"If you can't say something nice," the saying goes, "don't say anything at all." If I stuck to that, this would be a really short review.
thermostats hanging on your every word. But as the Ok Google-Siri-Cortana marketing grudge match has illustrated, not all electronic ears are created equal. Especially not the new smart clock from Ivee, a company which was just revealed to be one of Nest's new partners. Trust me: you might as well be talking to your toaster.
The Ivee Sleek is billed as "the first Wi-Fi voice-activated assistant for the home that answers questions, obeys commands and controls other Internet-connected devices," according to its creators. It's designed to function as a tabletop clock with the added benefit of 33 voice-activated functions. It's supposedly capable of controlling a number of other home automation devices like the Nest thermostat, Hue Lights, or WeMo-enabled devices. At least they got the clock part right.
The Sleek's physical form-factor is quite nice. I was very impressed with the build quality -- especially for a former kickstarter project -- and design. It's, as the name implies, a very sleek looking device with a minimal number of buttons and dials, and a large, easily read LED display. And that just about does it for the unit's redeeming qualities.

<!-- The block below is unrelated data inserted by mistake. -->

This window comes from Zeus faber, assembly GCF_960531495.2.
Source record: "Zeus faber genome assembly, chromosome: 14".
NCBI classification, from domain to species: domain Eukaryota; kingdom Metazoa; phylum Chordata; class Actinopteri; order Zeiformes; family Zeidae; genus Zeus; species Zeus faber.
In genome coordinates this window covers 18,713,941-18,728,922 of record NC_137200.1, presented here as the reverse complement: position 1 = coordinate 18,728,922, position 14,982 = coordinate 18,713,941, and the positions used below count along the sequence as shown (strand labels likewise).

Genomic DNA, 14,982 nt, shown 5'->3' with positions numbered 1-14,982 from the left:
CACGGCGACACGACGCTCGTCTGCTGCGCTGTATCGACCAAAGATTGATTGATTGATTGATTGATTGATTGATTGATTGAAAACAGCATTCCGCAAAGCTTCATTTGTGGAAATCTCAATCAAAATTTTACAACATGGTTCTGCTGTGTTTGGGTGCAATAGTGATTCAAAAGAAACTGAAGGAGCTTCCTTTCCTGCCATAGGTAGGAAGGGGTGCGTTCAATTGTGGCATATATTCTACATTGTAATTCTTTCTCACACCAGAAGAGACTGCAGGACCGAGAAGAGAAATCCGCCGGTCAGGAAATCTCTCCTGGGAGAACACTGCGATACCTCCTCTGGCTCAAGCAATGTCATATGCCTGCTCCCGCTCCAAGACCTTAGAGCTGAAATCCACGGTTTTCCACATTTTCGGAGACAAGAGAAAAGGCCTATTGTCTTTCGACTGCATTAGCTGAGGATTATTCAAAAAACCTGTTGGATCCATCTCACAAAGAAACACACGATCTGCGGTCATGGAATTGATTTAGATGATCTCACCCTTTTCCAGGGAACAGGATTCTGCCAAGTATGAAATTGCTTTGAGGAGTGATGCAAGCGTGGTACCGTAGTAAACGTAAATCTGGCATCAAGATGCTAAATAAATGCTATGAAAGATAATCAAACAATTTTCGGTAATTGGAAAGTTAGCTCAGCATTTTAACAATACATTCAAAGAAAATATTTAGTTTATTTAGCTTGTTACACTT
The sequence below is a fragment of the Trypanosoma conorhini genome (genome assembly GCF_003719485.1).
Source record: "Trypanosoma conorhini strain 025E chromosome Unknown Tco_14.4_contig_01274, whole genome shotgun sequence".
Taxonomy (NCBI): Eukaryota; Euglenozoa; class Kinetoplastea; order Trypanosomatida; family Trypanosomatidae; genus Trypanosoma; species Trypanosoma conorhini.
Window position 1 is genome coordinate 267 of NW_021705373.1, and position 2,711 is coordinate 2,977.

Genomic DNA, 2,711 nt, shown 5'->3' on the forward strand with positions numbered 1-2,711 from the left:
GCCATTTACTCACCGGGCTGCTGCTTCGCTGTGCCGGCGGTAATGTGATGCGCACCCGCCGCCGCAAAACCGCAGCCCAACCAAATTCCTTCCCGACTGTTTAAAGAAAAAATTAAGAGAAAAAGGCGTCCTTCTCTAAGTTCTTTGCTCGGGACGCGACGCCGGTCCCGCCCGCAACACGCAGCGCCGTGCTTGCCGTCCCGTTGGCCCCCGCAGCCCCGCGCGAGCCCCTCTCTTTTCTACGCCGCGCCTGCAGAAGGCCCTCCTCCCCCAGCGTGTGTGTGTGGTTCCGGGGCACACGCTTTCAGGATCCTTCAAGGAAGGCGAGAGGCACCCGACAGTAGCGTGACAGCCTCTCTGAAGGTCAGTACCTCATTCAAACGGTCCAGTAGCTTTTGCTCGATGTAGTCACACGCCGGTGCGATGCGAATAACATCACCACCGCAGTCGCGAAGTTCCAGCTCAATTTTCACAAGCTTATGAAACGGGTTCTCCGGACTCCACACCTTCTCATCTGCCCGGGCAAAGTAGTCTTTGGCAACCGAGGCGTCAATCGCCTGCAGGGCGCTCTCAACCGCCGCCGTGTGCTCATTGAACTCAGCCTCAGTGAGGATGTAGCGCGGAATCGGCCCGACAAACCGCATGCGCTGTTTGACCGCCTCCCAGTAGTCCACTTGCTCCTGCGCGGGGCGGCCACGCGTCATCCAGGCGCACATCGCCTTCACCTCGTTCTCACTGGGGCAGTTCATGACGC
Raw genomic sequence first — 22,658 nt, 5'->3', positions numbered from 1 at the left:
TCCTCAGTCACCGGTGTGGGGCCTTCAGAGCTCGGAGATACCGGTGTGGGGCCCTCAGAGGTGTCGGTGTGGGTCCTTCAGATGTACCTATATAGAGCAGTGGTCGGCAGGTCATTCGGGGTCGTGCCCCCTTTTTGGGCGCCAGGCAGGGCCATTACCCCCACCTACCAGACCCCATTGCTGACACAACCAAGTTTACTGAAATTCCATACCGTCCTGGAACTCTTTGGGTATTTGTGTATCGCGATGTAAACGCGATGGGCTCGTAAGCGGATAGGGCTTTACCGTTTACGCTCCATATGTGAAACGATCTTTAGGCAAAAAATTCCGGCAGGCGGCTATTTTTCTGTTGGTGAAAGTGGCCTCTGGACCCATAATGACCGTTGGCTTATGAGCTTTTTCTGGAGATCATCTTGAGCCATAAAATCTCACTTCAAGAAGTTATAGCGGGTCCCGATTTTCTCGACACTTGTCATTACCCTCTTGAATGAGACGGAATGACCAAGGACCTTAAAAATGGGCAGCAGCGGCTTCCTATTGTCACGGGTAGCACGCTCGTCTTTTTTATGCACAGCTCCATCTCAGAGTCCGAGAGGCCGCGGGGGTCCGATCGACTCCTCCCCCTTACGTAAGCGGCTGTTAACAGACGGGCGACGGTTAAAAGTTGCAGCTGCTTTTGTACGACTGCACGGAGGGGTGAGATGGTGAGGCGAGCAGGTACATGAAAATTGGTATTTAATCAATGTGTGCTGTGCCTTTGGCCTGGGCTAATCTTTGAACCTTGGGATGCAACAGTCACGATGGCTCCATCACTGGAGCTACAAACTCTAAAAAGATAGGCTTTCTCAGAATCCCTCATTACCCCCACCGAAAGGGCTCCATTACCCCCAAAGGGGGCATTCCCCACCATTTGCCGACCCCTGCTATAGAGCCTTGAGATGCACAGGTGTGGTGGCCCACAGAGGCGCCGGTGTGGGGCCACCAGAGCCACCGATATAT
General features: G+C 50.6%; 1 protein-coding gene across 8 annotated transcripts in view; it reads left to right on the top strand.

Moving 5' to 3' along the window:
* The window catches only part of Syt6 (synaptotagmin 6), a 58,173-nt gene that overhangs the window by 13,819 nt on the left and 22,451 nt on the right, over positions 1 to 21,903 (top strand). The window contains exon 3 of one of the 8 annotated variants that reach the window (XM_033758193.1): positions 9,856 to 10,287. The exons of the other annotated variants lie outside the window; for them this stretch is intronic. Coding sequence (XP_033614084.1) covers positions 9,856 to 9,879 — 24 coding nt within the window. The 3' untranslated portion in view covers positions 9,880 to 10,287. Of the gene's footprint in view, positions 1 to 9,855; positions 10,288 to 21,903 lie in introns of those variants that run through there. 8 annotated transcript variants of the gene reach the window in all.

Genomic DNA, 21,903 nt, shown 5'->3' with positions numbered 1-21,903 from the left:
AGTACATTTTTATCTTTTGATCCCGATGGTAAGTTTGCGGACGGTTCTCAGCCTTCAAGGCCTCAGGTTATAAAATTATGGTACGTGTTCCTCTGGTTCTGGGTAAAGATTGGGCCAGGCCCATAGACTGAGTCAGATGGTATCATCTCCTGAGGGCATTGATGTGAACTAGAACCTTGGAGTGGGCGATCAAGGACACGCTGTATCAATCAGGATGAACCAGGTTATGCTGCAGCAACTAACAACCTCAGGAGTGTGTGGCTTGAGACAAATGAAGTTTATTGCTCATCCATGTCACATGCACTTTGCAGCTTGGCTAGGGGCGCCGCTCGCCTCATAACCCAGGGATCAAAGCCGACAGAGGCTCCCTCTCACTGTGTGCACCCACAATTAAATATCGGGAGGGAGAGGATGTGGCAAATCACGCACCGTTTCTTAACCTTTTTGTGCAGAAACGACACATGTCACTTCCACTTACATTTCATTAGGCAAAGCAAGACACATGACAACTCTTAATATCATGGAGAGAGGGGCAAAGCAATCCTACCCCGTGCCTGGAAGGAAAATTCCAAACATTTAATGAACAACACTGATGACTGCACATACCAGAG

Setup is a goddamn nightmare. After you plug in the unit, you'll have to connect it to your home Wi-Fi network, which involves scrolling through an unintuitive UI using the exterior volume and brightness toggle switches to input the network password. Next you'll have to set up a user account at Ivee.com and pair the device with your account. After that, you can grant the clock access to your various other IoT devices. All of these steps entail saying "hello Ivee" to activate the unit before issuing a verbal command like "Pair Hue," "set alarm 1 to 7am," or "radio off." Or at least that's how it's supposed to work.
Unfortunately, the Ivee Sleek's voice recognition software is laughably incompetent. Remember how awful that very first public release of Apple's SIRI was? This is magnitudes worse. You have to be within 3 and 10 feet of the unit for it to even pretend to listen to you -- making it fairly useless outside of studio apartments. The literature suggests speaking to the clock as though it were another person. The literature, however, fails to mention that this "person" is both stone deaf and wilfully ignorant.
And it's not like you can speak softly either. If, say, you wake up in the middle of the night, can't find your glasses and want to know what time it is, you can't groggily whisper "hello Ivee, what time is it?" No, you gotta project from your belly like you're addressing an auditorium full of disinterested high schoolers for the unit to respond -- exactly the sort of technological interaction I'm going for at three in the morning.